Then in March, the government announced Zimbabwe’s first case of COVID-19, the disease caused by the coronavirus. Between March and May, President Emmerson Mnangagwa pardoned and released 4,208 prisoners, partly to keep the coronavirus at bay.
As part of a national lockdown, the government banned relatives’ visits to prisons. The ban, along with the tight 2020 budget, compelled officials to let family and friends use mobile money to pay for inmates’ toiletries and food.
In the past, relatives brought these items, supplementing the prisons’ supplies and meals. If inmates didn’t have visitors, they were at the mercy of the prison.
Ukama, the superintendent at Mutare Remand Prison, says the facility serves three meals a day of porridge and vegetables, but with beans as the protein substitute. He says because of the coronavirus, some companies no longer donate meat.
The prison’s tuck shop typically offers “supplementary goods,” including canned beef and fish, sugar and peanut butter. It also sells supplies such as towels, razors, soap, tissues and toothpaste.
Evidence Chenjerai, GPJ Zimbabwe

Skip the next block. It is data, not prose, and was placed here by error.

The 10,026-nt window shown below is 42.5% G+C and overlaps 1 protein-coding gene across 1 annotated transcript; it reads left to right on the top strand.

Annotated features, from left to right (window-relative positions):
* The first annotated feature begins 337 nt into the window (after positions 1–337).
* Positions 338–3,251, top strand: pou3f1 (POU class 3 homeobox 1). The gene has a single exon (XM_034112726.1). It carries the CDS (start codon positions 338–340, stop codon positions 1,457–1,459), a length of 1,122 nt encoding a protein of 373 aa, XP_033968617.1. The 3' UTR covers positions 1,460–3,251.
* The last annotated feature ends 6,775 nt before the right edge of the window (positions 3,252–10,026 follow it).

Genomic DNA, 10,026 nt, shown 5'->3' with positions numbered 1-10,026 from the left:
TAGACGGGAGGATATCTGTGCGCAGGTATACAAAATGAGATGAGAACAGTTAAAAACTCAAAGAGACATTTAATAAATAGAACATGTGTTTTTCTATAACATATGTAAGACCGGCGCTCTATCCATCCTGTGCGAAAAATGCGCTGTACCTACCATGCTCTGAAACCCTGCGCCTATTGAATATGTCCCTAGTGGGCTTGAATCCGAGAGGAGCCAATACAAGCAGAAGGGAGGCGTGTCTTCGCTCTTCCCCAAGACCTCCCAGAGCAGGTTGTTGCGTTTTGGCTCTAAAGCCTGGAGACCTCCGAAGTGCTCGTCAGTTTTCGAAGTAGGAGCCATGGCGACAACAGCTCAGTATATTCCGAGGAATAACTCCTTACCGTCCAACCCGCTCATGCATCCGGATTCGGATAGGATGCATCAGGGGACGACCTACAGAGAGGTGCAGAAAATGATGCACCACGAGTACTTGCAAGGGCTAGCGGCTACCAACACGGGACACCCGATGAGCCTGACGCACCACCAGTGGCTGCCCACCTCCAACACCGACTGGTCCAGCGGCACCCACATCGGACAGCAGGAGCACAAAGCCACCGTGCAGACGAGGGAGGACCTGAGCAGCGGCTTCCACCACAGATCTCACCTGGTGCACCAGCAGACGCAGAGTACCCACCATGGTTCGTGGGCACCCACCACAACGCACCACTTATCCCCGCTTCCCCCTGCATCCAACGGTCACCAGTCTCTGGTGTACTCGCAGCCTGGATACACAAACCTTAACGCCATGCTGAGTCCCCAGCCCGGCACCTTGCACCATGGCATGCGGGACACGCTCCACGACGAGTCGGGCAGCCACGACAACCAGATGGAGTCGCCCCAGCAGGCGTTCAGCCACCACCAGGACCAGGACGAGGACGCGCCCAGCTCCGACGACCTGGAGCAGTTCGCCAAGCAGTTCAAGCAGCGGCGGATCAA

“Despite the fact that I miss seeing my brother-in-law, it gives me comfort that I can still provide the supplements he requires,” says Kevin Simomondo, who uses mobile money to send supplies to his brother-in-law in Mutare Farm Prison.
Locadiah Nyangani, whose son is at Mutare Farm Prison, buys foods and other goods for him via mobile money. But on two occasions, she says, the items she wanted were not available.
“For this to be effective, the prison tuck shop needs to be well stocked,” she says.
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Ukama says the prison will allow mobile money purchases even after the pandemic subsides.
Human rights activists say that for all its progress, the prison system has more work to do.
More money should go into rehabilitation programs, they say. Infrastructure in many prisons is falling apart. Human Rights Watch, a New York-based nongovernmental organization, reports that despite the release of inmates during the pandemic, prisons “are often unsanitary, overcrowded and have no running water in cells for detainees to comply with hygiene practices recommended to stem the spread of the disease.”
Mutare Farm Prison, for example, holds 499 inmates, 177 above its capacity.
Sentenced in 2017 to nine years for theft, Kutsirai belongs to the Mutare Remand Prison arts group, which performs both for inmates and at special events such as charity concerts. On the prison fun day, the chatty, relaxed man appeared healthy and well fed.
Kutsirai says before the pandemic, relatives visited at least once a month. They can’t come now, he says, but he benefits in other ways.
Instead of spending money on transport to see him, he says, “they now send money for my supplementary goods.”
Evidence Chenjerai is a Global Press Journal reporter based in Mutare, Zimbabwe. She specializes in coverage of environmental justice.
Evidence Chenjerai, GPJ, translated some interviews from Shona.